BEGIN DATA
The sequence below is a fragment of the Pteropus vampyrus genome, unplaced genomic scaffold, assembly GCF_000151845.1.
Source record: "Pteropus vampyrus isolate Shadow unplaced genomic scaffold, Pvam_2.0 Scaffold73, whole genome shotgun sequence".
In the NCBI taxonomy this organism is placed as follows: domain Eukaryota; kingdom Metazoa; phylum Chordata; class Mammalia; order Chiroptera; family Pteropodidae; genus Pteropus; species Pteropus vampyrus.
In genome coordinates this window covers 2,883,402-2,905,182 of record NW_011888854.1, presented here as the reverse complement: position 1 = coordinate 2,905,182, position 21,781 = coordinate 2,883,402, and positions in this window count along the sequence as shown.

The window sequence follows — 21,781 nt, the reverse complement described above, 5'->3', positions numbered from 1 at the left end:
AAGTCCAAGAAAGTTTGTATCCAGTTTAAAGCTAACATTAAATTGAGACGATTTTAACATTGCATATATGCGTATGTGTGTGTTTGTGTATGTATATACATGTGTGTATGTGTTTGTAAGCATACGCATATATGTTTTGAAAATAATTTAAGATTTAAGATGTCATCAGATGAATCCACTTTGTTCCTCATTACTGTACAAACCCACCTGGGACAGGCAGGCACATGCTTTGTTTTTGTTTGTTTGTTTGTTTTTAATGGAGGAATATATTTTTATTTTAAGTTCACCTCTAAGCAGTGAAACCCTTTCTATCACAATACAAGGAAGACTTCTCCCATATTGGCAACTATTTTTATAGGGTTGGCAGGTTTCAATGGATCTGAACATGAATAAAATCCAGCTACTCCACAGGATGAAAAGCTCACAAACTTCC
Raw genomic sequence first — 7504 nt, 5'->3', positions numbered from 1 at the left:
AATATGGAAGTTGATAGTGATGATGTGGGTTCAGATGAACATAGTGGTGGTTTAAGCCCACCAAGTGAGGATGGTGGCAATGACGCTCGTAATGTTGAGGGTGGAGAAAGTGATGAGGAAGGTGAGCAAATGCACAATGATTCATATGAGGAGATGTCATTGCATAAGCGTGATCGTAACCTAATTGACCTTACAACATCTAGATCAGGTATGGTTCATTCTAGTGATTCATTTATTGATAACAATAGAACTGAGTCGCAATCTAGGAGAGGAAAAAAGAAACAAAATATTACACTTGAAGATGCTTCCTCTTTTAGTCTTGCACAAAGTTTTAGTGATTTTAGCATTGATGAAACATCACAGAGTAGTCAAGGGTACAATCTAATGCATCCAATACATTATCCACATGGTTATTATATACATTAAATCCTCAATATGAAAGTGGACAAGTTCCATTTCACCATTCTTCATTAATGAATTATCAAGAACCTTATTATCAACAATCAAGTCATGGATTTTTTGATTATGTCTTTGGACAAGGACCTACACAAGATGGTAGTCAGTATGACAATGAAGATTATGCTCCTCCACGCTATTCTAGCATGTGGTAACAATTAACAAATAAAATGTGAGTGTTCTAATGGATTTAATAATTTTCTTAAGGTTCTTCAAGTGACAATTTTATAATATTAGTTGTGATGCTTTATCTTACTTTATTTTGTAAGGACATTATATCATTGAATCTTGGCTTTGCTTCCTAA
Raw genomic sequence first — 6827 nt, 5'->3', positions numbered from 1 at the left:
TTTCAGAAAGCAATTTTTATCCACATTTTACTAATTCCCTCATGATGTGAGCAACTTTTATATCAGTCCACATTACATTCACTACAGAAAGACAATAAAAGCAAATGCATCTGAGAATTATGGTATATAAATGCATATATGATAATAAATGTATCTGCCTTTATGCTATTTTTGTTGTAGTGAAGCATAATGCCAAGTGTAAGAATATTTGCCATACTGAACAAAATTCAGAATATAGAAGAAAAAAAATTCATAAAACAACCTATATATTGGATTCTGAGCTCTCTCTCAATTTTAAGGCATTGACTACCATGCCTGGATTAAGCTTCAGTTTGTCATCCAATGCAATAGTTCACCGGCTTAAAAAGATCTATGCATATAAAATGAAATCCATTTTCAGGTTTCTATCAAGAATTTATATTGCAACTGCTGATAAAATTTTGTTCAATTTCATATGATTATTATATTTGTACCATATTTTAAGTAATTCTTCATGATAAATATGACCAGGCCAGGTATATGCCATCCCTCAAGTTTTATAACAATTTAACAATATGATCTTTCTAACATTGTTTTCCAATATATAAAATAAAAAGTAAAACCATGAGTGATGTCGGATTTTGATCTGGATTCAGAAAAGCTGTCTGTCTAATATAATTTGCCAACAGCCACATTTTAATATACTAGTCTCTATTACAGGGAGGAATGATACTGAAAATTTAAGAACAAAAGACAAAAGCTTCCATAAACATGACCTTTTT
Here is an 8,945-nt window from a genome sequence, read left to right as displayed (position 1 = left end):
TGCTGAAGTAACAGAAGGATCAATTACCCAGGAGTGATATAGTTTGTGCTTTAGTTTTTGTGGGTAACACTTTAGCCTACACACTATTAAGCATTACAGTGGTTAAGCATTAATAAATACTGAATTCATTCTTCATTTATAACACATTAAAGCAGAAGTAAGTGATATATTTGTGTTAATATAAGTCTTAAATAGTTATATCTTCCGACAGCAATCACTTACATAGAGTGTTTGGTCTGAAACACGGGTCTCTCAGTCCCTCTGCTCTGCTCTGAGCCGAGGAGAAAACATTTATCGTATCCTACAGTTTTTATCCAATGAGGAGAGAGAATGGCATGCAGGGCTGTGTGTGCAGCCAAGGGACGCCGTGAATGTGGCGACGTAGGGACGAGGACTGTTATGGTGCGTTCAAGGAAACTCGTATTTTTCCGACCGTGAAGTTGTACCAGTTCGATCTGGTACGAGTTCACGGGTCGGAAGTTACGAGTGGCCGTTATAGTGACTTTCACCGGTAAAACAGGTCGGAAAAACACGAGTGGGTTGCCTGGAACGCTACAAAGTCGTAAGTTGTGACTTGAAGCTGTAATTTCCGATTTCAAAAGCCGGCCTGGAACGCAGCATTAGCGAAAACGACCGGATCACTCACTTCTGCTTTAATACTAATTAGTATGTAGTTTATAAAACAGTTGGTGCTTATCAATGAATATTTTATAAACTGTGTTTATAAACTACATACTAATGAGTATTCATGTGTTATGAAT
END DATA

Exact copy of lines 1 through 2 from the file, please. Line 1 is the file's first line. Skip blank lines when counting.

The sequence below is a fragment of the Pteropus vampyrus genome, unplaced genomic scaffold, assembly GCF_000151845.1.
Source record: "Pteropus vampyrus isolate Shadow unplaced genomic scaffold, Pvam_2.0 Scaffold73, whole genome shotgun sequence".